Downes: In terms of understanding or getting some kind of glimpse into how other cultures respond to Ireland, spending that time and living in Russia in the mid-90s was a wake up call, because on the one hand, the great writers like Joyce and Yeats were known and hugely appreciated there. But on the other hand, many, many Russians that I met had never heard of Ireland. They were mixing us up with Iceland or Iran. So it taught me to never take for granted that people know about your culture or your country. Or, if they know anything about it, it might be something you didn’t expect.
BIR: So what do you hope audiences across America will gain from Imagine Ireland?
Downes: We really hope that they will see a range of work, not just one project or one show, but see an interesting mix of the new work that’s coming out of Ireland. It could be a film, a concert, a theater show, an exhibition . . . That it’s actually introducing new voices to them. Irish artists that they’ve perhaps not seen before . . . I’d love to think that people will experience a mix that will surprise them and will, perhaps, open the door to imagine Ireland and Ireland’s future in a whole host of new ways.

ArtsEmerson at The Paramount Center presents: Druid Theatre’s “The Cripple of Inishmaan,” February 2 - 6; and Abbey Theatre’s “Terminus,” February 8 - 13. Tickets: 617- 824-8000 or

R. J. Donovan is publisher of

Irish Festival Calendar
“The Color of Rose” (world premiere; through Feb. 13) – A candid, dramatic reflection on matriarch Rose Kennedy as she revisits her past through the eyes of her youth and middle-age.
By Kathrine Bates, Paramount Center Black Box Theatre. Produced in association with the Department of Performing Arts at Emerson College.
“The Cripple of Inishmaan” (Feb. 2-6, Druid Theatre) – A quintessentially Irish comic masterpiece with eccentric island characters trading stories to within an inch of their lives while a young man tries to make sense of who he is.
By Martin McDonagh, Paramount Mainstage. Part of Imagine Ireland, Culture Ireland’s year of Irish arts in America in 2011. Druid is grant-aided by the Arts Council of Ireland.
“Terminus” (Feb. 8-13, The Abbey Theatre) – Three actors present an incredible journey through a night of strange and fantastical occurrences in this dark work showing the raw and sometimes violent underside of Dublin life, using a rapid-fire and beautifully rhythmic poetry.
Written and directed by Mark O’Rowe, Paramount Mainstage. Recommended for ages 16 and over.
Part of Imagine Ireland, Culture Ireland’s year of Irish arts in America in 2011. The Abbey Theatre is supported by The Arts Council of Ireland/An Chomhairle Ealaíon.

A Double Feature (Feb. 4, 5, 6 at 7 p.m.):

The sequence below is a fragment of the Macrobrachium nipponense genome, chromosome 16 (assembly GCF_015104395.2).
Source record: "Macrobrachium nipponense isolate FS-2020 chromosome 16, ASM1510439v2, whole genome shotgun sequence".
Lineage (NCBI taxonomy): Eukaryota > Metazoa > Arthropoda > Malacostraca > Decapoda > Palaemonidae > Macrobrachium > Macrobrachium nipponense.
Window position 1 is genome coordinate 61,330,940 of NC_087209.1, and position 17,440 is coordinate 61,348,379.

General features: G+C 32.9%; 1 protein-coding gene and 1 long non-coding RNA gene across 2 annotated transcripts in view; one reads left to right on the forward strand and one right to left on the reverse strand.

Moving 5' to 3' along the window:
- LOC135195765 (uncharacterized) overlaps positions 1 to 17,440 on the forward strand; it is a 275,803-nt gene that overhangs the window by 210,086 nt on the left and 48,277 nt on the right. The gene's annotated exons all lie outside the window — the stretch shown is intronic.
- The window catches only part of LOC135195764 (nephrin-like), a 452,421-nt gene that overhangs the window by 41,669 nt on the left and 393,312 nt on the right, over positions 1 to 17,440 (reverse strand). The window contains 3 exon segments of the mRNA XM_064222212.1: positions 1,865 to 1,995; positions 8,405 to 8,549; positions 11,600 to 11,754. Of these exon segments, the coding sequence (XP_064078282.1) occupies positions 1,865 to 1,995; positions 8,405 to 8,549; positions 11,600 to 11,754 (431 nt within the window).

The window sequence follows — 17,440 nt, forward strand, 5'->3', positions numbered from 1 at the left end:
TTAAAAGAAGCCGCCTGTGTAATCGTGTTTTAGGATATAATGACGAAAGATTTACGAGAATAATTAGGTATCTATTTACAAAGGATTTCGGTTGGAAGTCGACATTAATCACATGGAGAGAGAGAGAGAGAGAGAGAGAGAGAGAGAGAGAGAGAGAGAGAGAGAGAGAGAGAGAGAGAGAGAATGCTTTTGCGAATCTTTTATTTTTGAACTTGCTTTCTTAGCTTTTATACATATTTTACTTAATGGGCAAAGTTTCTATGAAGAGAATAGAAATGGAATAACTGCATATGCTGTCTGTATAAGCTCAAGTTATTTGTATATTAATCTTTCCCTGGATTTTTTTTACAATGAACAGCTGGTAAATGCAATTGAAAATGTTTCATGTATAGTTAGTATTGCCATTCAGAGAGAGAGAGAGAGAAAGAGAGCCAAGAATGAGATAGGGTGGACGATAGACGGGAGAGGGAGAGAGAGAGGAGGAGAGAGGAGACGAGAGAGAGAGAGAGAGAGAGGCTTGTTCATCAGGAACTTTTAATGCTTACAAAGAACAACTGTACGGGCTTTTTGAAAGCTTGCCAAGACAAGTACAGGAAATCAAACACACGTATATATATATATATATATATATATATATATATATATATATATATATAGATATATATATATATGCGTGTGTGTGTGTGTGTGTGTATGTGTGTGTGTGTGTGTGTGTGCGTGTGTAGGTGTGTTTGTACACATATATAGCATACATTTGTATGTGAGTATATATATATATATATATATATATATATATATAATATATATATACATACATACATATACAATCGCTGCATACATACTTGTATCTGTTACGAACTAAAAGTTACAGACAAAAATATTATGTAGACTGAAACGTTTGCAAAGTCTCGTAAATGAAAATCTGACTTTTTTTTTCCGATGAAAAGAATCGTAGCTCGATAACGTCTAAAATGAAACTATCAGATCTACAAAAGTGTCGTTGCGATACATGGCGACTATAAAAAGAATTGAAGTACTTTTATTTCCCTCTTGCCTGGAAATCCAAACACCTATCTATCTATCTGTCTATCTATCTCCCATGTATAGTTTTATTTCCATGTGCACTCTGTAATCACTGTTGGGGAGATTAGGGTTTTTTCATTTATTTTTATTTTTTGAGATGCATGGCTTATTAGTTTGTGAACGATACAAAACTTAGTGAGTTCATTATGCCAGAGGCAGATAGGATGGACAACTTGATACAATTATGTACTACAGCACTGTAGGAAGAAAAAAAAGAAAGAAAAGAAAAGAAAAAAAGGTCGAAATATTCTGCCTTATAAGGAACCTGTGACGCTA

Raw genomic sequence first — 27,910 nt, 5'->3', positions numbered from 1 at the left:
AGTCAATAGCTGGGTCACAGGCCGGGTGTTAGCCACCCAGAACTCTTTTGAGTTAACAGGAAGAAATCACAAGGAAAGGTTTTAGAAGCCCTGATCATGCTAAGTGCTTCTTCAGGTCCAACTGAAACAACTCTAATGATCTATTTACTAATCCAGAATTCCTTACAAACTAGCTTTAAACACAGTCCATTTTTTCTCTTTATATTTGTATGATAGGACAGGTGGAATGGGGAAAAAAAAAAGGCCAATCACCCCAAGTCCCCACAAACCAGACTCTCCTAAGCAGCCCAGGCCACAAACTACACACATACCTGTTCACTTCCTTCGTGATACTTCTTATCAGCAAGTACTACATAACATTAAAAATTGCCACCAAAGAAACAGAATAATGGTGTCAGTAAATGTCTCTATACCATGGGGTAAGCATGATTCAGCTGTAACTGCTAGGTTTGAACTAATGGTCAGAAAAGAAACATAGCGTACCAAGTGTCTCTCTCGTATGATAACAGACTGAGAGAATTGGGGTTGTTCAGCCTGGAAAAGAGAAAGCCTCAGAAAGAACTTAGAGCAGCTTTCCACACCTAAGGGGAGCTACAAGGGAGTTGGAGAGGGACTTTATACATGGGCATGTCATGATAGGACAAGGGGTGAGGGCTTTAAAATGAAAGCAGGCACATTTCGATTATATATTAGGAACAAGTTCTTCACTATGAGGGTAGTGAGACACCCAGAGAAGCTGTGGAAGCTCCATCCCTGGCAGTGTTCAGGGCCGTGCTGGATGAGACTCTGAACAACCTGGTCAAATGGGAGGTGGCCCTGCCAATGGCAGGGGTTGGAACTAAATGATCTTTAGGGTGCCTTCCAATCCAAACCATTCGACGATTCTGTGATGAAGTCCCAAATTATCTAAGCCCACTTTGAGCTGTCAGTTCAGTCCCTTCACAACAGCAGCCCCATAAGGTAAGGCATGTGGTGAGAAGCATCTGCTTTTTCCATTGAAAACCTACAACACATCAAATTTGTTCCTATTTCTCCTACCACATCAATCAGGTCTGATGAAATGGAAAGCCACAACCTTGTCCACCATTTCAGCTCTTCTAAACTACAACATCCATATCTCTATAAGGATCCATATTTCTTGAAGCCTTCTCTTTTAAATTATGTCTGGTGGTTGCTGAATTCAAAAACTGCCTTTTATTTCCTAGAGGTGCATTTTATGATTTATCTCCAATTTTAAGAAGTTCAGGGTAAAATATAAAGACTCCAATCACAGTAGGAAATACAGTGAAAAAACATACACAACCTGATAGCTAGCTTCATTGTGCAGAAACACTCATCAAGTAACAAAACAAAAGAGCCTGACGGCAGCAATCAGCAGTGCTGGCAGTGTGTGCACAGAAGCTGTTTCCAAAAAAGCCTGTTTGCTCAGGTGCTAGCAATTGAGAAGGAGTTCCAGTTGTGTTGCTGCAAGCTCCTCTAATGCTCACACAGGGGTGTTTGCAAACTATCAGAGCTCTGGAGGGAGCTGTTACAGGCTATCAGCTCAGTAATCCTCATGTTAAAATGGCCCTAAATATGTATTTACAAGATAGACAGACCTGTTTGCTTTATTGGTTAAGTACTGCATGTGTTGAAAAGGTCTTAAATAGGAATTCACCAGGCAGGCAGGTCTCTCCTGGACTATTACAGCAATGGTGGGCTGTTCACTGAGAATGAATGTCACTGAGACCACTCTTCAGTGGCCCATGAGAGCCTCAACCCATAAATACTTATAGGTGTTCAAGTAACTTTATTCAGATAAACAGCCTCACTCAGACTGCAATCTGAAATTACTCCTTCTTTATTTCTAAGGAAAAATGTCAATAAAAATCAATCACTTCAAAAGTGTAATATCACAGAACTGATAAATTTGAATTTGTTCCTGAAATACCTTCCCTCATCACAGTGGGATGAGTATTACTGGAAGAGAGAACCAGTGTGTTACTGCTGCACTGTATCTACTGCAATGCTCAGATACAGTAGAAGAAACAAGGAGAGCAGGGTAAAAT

“Man of Aran” – Having long wanted to make a film about a “man of the sea,” Robert Flaherty spent almost two years sculpting “Man of Aran,” an unforgettable portrait of a family living on the Aran Islands.
“How The Myth Was Made” – Filmmaker George Stoney revisits the island in Ireland where Robert Flaherty shot “Man of Aran,” interviewed surviving locals about their memories of the original film and their reactions to making this one.
“Perrier’s Bounty” (Feb. 12 – 6:45 and 9 p.m.) –This Irish crime thriller-comedy was written by Mark O’Rowe, whose “Terminus” is being performed this weekend on the Paramount Mainstage.
Directed by Ian Fitzgibbon, with Gabriel Byrne, Jim Broadbent, Brendan Gleeson, Domhnall Gleeson, Cillian Murphy. Mark O’Rowe will introduce the 6:45 p.m. screening. Co-presented with the Irish Film Festival, Boston.
“A Shine Of Rainbows” (Feb. 13 – 2 p.m.) – A family screening of a top prize-winner at children’s film festivals around the world, the poignant tale of a loving mother, a reluctant father, and the extraordinary journey that brings a young orphan home.
Directed by Vic Sarin, with Connie Nielsen, Aidan Quinn, John Bell. A co-presentation with the Irish Film Festival, Boston and Belfast’s Cinemagic Film and Television Festival for Young People.

Readings, talks
Feb. 7 at 7 p.m. – A staged reading of “Marble” by Marina Carr. What happens to two ordinary young couples when one man’s wife and his best friend have romantic dreams of one another? Studio 7 at The Paramount Center (free).
Feb. 8 at 6 p.m. – A reading by Hugo Hamilton of Dublin, acclaimed author of two memoirs, seven novels, and a collection of short stories, all of which reflect on the increasingly compelling issues of cultural divisions, belonging and identity. Studio 7 at The Paramount Center (free).
Feb. 9 at 6:30 p.m. – Abbey Theatre Director Fiach Mac Conghail hosts a pre-show discussion of “Terminus.” Bright Family Screening Room. Free with ticket to any Irish Festival event.
Feb. 10 at 6 p.m. – Peter Murphy, the Irish music writer turned novelist, reads from his debut work, John The Revelator.Studio 7 at The Paramount Center (free).
Feb. 11 at 7:30 p.m. – Playwright Mark O’Rowe hosts a pre-show discussion of “Terminus.” Studio 7 at The Paramount Center. Free with ticket to any Irish Festival event.
Feb. 12, following the 2 p.m. performance – A discussion with cast of “Terminus.” Paramount Mainstage.
free with ticket.
All events take place at The Paramount Center, 559 Washington Street in Boston. Tickets and information: 617-824-8000 or

An Irish Festival Pass is available that includes admission for all three plays plus discounts on the accompanying films.